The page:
Do Open Bottles of Whisky Keep?

I have been told that one of the benefits of whisky is that it is supposed to keep very well once opened, and many of my friends and simple (perhaps not directly whisky related) online forums seem to suggest this.  However, I was interested to explore this after some of my own observations.

I recently had another go at a bottle of mine (century reserve lot 15-25), and noticed it wasn’t quite what I had remembered. I had noticed before with peaty scotch that the peat diminishes over time as the bottle remains open, but I wasn’t sure how things would go with rye and bourbon. As Century Reserve Lot 15-25 is a good quality and relatively cheap whisky I decided to purchase a new bottle and compare how the new bottle was to the old one.

I had bought the old bottle roughly one year ago, and had kept it open (although I had used wine preserver gas to try to keep it fresh). You can see the level at which it was kept below, where the old bottle, with a lower level of whisky, is shown beside the newer bottle with more whisky in it.CR 1525 5I conducted three blind tastings, with the two whiskies for comparison. Whiskies do vary from batch to batch, although most blends are made in such a way that the tasters cannot tell the difference between the old batch and the new one. Thus, I am assuming that the batches started with more or less the same flavour. Additionally, this is just one case for one whisky, and the results of this experiment may not be representative of all whiskies. However, it seems to confirm some of my hunches….

The link to my review of this whisky is here, and this describes the tasting notes of the newer (i.e. recently opened) bottling that I purchased.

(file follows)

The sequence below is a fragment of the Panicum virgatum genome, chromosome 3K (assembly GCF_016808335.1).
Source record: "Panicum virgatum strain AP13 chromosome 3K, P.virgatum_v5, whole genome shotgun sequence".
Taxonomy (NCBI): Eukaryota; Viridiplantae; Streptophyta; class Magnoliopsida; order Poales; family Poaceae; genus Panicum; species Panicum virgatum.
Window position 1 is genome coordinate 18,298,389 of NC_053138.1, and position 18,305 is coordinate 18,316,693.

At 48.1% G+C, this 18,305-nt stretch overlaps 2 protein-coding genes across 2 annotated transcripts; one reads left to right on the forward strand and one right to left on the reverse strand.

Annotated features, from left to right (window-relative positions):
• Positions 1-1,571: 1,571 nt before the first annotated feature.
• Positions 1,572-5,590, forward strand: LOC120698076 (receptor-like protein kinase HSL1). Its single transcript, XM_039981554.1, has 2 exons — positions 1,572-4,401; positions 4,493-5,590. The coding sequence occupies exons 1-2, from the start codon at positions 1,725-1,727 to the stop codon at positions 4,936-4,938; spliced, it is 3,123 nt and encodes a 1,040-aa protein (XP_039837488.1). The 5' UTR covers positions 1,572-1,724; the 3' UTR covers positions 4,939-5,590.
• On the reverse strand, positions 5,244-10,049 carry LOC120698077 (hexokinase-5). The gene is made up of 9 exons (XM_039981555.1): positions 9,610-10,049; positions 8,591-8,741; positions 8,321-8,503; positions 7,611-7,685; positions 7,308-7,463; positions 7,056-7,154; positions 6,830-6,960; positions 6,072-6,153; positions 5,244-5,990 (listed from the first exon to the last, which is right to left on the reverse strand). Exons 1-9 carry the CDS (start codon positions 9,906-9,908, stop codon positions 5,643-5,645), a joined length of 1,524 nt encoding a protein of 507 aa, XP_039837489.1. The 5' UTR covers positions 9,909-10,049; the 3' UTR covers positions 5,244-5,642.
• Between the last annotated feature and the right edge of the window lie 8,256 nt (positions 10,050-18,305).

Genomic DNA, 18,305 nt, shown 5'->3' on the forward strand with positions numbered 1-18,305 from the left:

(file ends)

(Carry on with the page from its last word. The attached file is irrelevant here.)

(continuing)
The whiskies, of course, were very similar, but there were noticeable differences. Even at the first tasting I guessed correctly which was from the recently opened bottle and which was from the bottle that had sat opened for some time. At the two subsequent blind tastings, I also found that I could easily pick apart the “new” bottle from the “old”.

Here are differences, along with how I rated each of the whiskies so that a reference is put in place for a quantification of the effect of the air in the open bottle. For the sake of simplicity I will call the whisky from the newly opened bottle the “new” whisky, and the whisky from the old bottle the “open” whisky.

Nose: The open whisky is more fruit-forward, with more sour notes and the rye seems duller.

For the new whisky, the nose is sharper – there are sharper distinctions between the different parts of the nose, and the vanilla develops more prominently as the whisky sits. The rye is sharper, and features more prominently in the nose. It seems as if it is just a much clearer expression of what this whisky is trying to do. It’s a bit creamier, too.

open whisky score: 25.5/30 (85%)

new whisky score: 26.5/30 (88%)

Taste: The taste between the two was quite similar, but the mouthfeel, surprisingly enough, was different. The new whisky was thicker, and more mouth-filling. The rye in the new whisky was sharper, the taste was less sour, and the spice more firmly held its ground.

open whisky score: 25.5/30 (85%)

new whisky score: 26/30 (87%)